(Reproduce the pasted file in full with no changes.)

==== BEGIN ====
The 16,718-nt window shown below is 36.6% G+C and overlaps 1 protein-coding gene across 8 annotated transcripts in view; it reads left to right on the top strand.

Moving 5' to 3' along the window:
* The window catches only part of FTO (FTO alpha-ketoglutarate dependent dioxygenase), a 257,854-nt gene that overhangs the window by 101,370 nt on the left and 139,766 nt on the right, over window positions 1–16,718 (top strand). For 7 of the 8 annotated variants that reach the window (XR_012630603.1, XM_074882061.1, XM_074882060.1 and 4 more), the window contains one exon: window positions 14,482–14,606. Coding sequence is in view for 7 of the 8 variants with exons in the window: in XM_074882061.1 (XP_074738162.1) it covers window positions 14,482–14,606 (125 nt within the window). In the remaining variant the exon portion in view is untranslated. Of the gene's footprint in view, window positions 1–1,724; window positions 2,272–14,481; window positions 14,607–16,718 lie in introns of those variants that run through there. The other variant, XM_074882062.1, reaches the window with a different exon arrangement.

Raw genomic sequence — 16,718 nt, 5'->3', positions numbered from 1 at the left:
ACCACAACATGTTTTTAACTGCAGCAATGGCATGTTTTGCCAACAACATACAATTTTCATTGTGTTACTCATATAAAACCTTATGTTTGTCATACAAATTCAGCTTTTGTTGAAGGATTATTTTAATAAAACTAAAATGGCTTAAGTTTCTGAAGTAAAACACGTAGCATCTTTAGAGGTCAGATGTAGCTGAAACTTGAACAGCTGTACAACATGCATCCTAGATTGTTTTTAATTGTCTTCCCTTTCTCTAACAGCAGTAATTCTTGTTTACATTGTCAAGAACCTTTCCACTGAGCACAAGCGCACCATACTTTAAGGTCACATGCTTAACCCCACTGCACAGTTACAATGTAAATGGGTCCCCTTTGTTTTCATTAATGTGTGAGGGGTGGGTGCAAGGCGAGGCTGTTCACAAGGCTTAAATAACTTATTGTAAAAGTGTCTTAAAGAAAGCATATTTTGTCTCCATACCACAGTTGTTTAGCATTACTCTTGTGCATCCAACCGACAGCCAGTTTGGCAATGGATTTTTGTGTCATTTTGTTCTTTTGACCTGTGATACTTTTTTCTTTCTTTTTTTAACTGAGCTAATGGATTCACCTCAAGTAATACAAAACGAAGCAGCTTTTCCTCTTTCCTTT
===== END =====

The 16,718-nt window shown below is 36.6% G+C and overlaps 1 protein-coding gene across 8 annotated transcripts in view; it reads left to right on the top strand.

Moving 5' to 3' along the window:
* The window catches only part of FTO (FTO alpha-ketoglutarate dependent dioxygenase), a 257,854-nt gene that overhangs the window by 101,370 nt on the left and 139,766 nt on the right, over window positions 1–16,718 (top strand). For 7 of the 8 annotated variants that reach the window (XR_012630603.1, XM_074882061.1, XM_074882060.1 and 4 more), the window contains one exon: window positions 14,482–14,606. Coding sequence is in view for 7 of the 8 variants with exons in the window: in XM_074882061.1 (XP_074738162.1) it covers window positions 14,482–14,606 (125 nt within the window). In the remaining variant the exon portion in view is untranslated. Of the gene's footprint in view, window positions 1–1,724; window positions 2,272–14,481; window positions 14,607–16,718 lie in introns of those variants that run through there. The other variant, XM_074882062.1, reaches the window with a different exon arrangement.

Raw genomic sequence — 16,718 nt, 5'->3', positions numbered from 1 at the left:
ACCACAACATGTTTTTAACTGCAGCAATGGCATGTTTTGCCAACAACATACAATTTTCATTGTGTTACTCATATAAAACCTTATGTTTGTCATACAAATTCAGCTTTTGTTGAAGGATTATTTTAATAAAACTAAAATGGCTTAAGTTTCTGAAGTAAAACACGTAGCATCTTTAGAGGTCAGATGTAGCTGAAACTTGAACAGCTGTACAACATGCATCCTAGATTGTTTTTAATTGTCTTCCCTTTCTCTAACAGCAGTAATTCTTGTTTACATTGTCAAGAACCTTTCCACTGAGCACAAGCGCACCATACTTTAAGGTCACATGCTTAACCCCACTGCACAGTTACAATGTAAATGGGTCCCCTTTGTTTTCATTAATGTGTGAGGGGTGGGTGCAAGGCGAGGCTGTTCACAAGGCTTAAATAACTTATTGTAAAAGTGTCTTAAAGAAAGCATATTTTGTCTCCATACCACAGTTGTTTAGCATTACTCTTGTGCATCCAACCGACAGCCAGTTTGGCAATGGATTTTTGTGTCATTTTGTTCTTTTGACCTGTGATACTTTTTTCTTTCTTTTTTTAACTGAGCTAATGGATTCACCTCAAGTAATACAAAACGAAGCAGCTTTTCCTCTTTCCTTT